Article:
by Antony Ramm, Local and Family History, Leeds Central Library
The following article was edited for publication as part of last Friday’s collaboration with the Norfolk Heritage Centre. This is the unedited version and forms Part III of a loose trilogy on (some) meanings in the study of local history. Part I is here; Part II is here; or you can see all three pieces together by clicking here.
Local history, it could be said, is a kind of communing with ghosts. Because – perhaps more than any other form of history – the gathering and the speaking, the writing and the reading, of local histories is the story of particular individuals living particular lives in particular places at particular times; those very same places we ourselves now inhabit. In no other form of history does the past rub up against the boundary separating ‘then’ and ‘now’ with such regularity.
And so, if we listen closely enough to their tales, if we are attuned enough to a sense of locality and a sense of place, we can still hear the echoes and the voices of those who lived and worked in the landscapes, the buildings, the streets and the spaces we pass each and everyday. Which is just another way of saying that “nothing human should be regarded as lost to history” (Walter Benjamin).
This is certainly true of William Darby, a man whose actual connection to Leeds is relatively tenuous – but whose ghost stalks the town even so; and that haunting of the historical memory came about – as hauntings generally do – because of a death.
The first recorded mention of Darby performing in Leeds was with the Batty troupe in 1838; by 1841/42 Darby had separated from that group and made a start at the management of his own circus troupe, one that would focus its attentions on the Northern circuit. In this, Darby demonstrated a startlingly independent approach, becoming the first black circus owner in Britain and, quite possibly, the world.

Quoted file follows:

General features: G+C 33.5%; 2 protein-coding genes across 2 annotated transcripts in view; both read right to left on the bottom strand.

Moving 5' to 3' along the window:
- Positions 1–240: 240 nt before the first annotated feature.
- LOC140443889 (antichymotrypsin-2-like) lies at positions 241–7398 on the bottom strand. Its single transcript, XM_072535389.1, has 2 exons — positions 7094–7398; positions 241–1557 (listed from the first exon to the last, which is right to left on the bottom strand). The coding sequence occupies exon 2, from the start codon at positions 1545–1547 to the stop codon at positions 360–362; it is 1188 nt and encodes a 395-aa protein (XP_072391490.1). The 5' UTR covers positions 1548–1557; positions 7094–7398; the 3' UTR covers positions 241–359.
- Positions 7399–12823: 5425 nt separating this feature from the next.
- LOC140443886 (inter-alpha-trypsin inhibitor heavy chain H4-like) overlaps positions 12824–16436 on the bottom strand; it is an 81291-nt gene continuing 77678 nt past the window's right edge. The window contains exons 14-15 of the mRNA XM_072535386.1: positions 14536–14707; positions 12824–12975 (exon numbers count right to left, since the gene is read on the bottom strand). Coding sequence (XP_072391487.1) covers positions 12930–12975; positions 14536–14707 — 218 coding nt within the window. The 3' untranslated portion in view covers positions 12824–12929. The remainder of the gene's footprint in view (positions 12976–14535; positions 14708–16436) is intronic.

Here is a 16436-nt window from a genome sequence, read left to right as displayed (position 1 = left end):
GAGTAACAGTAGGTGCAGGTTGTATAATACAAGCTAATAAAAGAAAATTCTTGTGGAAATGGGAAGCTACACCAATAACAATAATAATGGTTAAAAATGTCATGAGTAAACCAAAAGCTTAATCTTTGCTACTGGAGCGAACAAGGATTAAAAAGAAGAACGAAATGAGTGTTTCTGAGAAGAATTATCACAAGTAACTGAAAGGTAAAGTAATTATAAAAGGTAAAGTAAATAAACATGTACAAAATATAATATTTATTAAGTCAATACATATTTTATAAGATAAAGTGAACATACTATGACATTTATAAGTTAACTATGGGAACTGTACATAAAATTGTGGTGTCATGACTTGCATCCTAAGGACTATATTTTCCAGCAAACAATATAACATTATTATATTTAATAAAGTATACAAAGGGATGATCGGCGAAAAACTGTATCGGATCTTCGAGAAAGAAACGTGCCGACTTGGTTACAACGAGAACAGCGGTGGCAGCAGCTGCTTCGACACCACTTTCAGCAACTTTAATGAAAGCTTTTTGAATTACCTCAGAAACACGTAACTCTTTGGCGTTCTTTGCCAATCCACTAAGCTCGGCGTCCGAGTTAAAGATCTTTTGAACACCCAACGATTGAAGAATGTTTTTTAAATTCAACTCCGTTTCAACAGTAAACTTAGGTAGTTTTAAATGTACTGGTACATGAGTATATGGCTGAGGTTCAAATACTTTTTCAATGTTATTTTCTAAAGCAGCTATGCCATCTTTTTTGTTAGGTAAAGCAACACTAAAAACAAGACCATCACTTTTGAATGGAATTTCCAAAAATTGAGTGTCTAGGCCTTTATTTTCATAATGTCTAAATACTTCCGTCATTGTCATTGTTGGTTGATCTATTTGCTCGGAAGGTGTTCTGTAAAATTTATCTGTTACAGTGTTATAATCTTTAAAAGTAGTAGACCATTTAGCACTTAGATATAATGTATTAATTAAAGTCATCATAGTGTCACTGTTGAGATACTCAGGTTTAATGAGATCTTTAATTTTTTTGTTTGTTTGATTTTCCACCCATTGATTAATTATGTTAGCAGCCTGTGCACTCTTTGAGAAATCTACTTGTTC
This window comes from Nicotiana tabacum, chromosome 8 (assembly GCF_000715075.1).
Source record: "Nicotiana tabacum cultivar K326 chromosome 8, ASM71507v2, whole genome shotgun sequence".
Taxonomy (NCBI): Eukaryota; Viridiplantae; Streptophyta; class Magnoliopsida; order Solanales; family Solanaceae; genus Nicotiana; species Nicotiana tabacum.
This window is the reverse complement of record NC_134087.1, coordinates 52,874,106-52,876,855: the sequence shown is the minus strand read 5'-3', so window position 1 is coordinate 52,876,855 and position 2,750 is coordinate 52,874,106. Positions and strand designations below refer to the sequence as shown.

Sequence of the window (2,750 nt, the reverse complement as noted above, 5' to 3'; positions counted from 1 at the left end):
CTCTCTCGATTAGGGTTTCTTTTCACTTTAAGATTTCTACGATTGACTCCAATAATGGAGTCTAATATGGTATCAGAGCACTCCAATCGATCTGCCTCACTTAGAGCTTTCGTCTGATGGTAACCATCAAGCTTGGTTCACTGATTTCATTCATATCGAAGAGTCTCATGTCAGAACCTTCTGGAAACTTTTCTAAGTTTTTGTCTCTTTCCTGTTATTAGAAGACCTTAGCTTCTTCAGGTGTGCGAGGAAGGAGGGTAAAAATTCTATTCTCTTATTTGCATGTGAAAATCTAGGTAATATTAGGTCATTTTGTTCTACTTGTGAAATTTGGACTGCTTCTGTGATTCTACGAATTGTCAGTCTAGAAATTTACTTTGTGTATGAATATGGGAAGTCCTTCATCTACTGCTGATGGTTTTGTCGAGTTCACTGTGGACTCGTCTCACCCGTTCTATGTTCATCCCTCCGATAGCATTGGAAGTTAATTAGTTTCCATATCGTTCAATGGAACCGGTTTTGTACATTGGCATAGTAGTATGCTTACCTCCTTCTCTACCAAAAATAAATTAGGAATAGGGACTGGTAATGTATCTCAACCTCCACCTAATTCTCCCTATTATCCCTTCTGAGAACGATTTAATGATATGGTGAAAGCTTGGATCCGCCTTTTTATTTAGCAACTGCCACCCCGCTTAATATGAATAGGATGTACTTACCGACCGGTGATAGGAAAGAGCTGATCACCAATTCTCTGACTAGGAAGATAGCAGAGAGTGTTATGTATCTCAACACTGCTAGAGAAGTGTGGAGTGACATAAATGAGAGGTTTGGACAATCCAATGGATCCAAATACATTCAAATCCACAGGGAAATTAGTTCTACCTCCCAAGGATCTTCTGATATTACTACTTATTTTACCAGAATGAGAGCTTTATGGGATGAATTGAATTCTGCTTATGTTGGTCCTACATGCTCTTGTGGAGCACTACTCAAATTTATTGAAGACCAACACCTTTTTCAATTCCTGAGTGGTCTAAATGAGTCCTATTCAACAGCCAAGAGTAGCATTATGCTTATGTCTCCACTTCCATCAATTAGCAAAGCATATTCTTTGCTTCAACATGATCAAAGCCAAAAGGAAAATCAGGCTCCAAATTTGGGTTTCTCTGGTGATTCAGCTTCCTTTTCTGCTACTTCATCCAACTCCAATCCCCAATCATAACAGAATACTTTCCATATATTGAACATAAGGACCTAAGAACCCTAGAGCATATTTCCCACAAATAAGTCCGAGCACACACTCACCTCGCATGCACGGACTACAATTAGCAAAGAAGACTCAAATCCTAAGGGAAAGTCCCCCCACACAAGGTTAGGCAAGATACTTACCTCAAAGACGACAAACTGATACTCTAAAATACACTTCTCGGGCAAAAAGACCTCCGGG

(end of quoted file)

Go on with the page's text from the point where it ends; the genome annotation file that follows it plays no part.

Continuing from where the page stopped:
During this period, Darby made several appearances in Leeds. Perhaps the most interesting was during events held on Saturday the 1st of August, 1846, in celebration of the recent Corn Law repeals:
As can be seen from the Leeds Mercury article above, Darby and his troupe performed on Woodhouse Moor – a popular spot for summer gatherings in Victorian Leeds – owing to the lack of an alternative venue large enough to accommodate the spectacular feats Fanque and co. would be performing.
In early 1847 a tragic event occurred that proved the rightness of that decision. Darby’s team had elected to stage their performance in a temporary arena squeezed into the space between the 17th-century Red Hall – Leeds’ first brick building, the site of a curious encounter between John Harrison and King Charles I – and the narrow warrens beyond: that space known as King Charles’ Croft.
During a tightrope performance by Darby’s son – Pablo Fanque Junior – the gallery came crashing down under the weight of some six-hundred spectators. Among the vast confusion, horror and panic, one salient fact emerged: Darby’s wife, Susannah Darby, had been instantly killed in the incident. Not even the efforts of the Surgeon General, William Hey III – grandson of the celebrated man of the same name – could help.